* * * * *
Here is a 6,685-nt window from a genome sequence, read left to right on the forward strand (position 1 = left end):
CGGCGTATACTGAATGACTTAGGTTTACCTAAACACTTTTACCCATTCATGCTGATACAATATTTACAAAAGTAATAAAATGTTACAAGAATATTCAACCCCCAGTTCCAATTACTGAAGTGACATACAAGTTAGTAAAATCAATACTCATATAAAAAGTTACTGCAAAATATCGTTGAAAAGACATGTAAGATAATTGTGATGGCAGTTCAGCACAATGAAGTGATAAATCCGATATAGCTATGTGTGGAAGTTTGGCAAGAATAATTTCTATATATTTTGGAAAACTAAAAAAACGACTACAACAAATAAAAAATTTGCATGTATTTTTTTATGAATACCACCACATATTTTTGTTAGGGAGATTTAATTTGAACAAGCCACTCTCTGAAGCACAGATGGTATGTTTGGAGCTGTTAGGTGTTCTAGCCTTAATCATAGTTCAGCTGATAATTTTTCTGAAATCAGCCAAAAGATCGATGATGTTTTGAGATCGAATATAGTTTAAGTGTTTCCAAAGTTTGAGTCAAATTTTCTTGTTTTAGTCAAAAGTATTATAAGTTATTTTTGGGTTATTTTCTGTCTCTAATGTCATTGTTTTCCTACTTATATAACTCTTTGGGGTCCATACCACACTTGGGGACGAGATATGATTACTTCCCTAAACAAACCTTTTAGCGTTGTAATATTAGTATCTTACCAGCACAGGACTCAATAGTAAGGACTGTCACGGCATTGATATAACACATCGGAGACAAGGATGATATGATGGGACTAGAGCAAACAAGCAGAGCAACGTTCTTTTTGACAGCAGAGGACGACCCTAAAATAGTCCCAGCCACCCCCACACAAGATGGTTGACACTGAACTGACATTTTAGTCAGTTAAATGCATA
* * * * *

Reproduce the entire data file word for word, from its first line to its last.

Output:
Here is a 6,685-nt window from a genome sequence, read left to right on the forward strand (position 1 = left end):
CGGCGTATACTGAATGACTTAGGTTTACCTAAACACTTTTACCCATTCATGCTGATACAATATTTACAAAAGTAATAAAATGTTACAAGAATATTCAACCCCCAGTTCCAATTACTGAAGTGACATACAAGTTAGTAAAATCAATACTCATATAAAAAGTTACTGCAAAATATCGTTGAAAAGACATGTAAGATAATTGTGATGGCAGTTCAGCACAATGAAGTGATAAATCCGATATAGCTATGTGTGGAAGTTTGGCAAGAATAATTTCTATATATTTTGGAAAACTAAAAAAACGACTACAACAAATAAAAAATTTGCATGTATTTTTTTATGAATACCACCACATATTTTTGTTAGGGAGATTTAATTTGAACAAGCCACTCTCTGAAGCACAGATGGTATGTTTGGAGCTGTTAGGTGTTCTAGCCTTAATCATAGTTCAGCTGATAATTTTTCTGAAATCAGCCAAAAGATCGATGATGTTTTGAGATCGAATATAGTTTAAGTGTTTCCAAAGTTTGAGTCAAATTTTCTTGTTTTAGTCAAAAGTATTATAAGTTATTTTTGGGTTATTTTCTGTCTCTAATGTCATTGTTTTCCTACTTATATAACTCTTTGGGGTCCATACCACACTTGGGGACGAGATATGATTACTTCCCTAAACAAACCTTTTAGCGTTGTAATATTAGTATCTTACCAGCACAGGACTCAATAGTAAGGACTGTCACGGCATTGATATAACACATCGGAGACAAGGATGATATGATGGGACTAGAGCAAACAAGCAGAGCAACGTTCTTTTTGACAGCAGAGGACGACCCTAAAATAGTCCCAGCCACCCCCACACAAGATGGTTGACACTGAACTGACATTTTAGTCAGTTAAATGCATA